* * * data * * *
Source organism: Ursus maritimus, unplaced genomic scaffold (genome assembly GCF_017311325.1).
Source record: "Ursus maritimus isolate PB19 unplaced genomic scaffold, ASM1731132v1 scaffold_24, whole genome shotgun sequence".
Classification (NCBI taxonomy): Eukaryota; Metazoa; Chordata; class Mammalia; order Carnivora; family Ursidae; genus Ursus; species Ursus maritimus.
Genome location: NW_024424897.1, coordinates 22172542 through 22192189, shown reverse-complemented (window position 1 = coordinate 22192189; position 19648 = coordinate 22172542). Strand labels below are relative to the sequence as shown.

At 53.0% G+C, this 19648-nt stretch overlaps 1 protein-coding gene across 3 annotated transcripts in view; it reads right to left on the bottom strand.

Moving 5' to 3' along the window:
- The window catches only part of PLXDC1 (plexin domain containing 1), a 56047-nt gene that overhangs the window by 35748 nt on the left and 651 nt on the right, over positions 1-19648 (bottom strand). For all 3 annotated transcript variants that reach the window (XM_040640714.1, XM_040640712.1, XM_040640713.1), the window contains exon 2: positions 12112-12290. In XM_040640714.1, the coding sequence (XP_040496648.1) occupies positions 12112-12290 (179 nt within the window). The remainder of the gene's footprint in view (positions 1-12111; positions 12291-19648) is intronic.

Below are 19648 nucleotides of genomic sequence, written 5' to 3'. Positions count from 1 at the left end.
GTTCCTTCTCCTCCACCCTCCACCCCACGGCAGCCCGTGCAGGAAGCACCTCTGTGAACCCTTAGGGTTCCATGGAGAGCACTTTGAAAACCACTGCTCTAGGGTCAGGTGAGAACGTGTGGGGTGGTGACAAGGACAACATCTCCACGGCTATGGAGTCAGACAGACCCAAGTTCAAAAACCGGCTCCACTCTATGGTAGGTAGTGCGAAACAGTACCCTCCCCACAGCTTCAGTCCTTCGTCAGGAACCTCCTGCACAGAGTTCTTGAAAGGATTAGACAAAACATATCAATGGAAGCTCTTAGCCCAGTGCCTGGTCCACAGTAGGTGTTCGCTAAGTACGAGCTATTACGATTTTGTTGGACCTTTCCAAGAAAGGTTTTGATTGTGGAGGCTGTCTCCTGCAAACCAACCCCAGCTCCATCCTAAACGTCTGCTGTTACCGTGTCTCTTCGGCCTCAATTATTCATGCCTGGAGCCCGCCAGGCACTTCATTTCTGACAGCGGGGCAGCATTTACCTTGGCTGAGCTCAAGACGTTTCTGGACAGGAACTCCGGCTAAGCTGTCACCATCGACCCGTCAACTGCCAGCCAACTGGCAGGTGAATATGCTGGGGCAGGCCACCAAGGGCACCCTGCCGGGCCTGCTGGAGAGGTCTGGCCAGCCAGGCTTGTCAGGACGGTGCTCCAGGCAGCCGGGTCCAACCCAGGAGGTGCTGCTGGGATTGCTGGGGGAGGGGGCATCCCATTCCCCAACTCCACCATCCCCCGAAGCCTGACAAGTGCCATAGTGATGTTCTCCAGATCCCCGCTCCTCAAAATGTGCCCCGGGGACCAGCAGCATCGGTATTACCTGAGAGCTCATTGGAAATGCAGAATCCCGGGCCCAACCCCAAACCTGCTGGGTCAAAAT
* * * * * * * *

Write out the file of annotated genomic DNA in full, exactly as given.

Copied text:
Source organism: Ursus maritimus, unplaced genomic scaffold (genome assembly GCF_017311325.1).
Source record: "Ursus maritimus isolate PB19 unplaced genomic scaffold, ASM1731132v1 scaffold_24, whole genome shotgun sequence".
Classification (NCBI taxonomy): Eukaryota; Metazoa; Chordata; class Mammalia; order Carnivora; family Ursidae; genus Ursus; species Ursus maritimus.
Genome location: NW_024424897.1, coordinates 22172542 through 22192189, shown reverse-complemented (window position 1 = coordinate 22192189; position 19648 = coordinate 22172542). Strand labels below are relative to the sequence as shown.

At 53.0% G+C, this 19648-nt stretch overlaps 1 protein-coding gene across 3 annotated transcripts in view; it reads right to left on the bottom strand.

Moving 5' to 3' along the window:
- The window catches only part of PLXDC1 (plexin domain containing 1), a 56047-nt gene that overhangs the window by 35748 nt on the left and 651 nt on the right, over positions 1-19648 (bottom strand). For all 3 annotated transcript variants that reach the window (XM_040640714.1, XM_040640712.1, XM_040640713.1), the window contains exon 2: positions 12112-12290. In XM_040640714.1, the coding sequence (XP_040496648.1) occupies positions 12112-12290 (179 nt within the window). The remainder of the gene's footprint in view (positions 1-12111; positions 12291-19648) is intronic.

Below are 19648 nucleotides of genomic sequence, written 5' to 3'. Positions count from 1 at the left end.
GTTCCTTCTCCTCCACCCTCCACCCCACGGCAGCCCGTGCAGGAAGCACCTCTGTGAACCCTTAGGGTTCCATGGAGAGCACTTTGAAAACCACTGCTCTAGGGTCAGGTGAGAACGTGTGGGGTGGTGACAAGGACAACATCTCCACGGCTATGGAGTCAGACAGACCCAAGTTCAAAAACCGGCTCCACTCTATGGTAGGTAGTGCGAAACAGTACCCTCCCCACAGCTTCAGTCCTTCGTCAGGAACCTCCTGCACAGAGTTCTTGAAAGGATTAGACAAAACATATCAATGGAAGCTCTTAGCCCAGTGCCTGGTCCACAGTAGGTGTTCGCTAAGTACGAGCTATTACGATTTTGTTGGACCTTTCCAAGAAAGGTTTTGATTGTGGAGGCTGTCTCCTGCAAACCAACCCCAGCTCCATCCTAAACGTCTGCTGTTACCGTGTCTCTTCGGCCTCAATTATTCATGCCTGGAGCCCGCCAGGCACTTCATTTCTGACAGCGGGGCAGCATTTACCTTGGCTGAGCTCAAGACGTTTCTGGACAGGAACTCCGGCTAAGCTGTCACCATCGACCCGTCAACTGCCAGCCAACTGGCAGGTGAATATGCTGGGGCAGGCCACCAAGGGCACCCTGCCGGGCCTGCTGGAGAGGTCTGGCCAGCCAGGCTTGTCAGGACGGTGCTCCAGGCAGCCGGGTCCAACCCAGGAGGTGCTGCTGGGATTGCTGGGGGAGGGGGCATCCCATTCCCCAACTCCACCATCCCCCGAAGCCTGACAAGTGCCATAGTGATGTTCTCCAGATCCCCGCTCCTCAAAATGTGCCCCGGGGACCAGCAGCATCGGTATTACCTGAGAGCTCATTGGAAATGCAGAATCCCGGGCCCAACCCCAAACCTGCTGGGTCAAAAT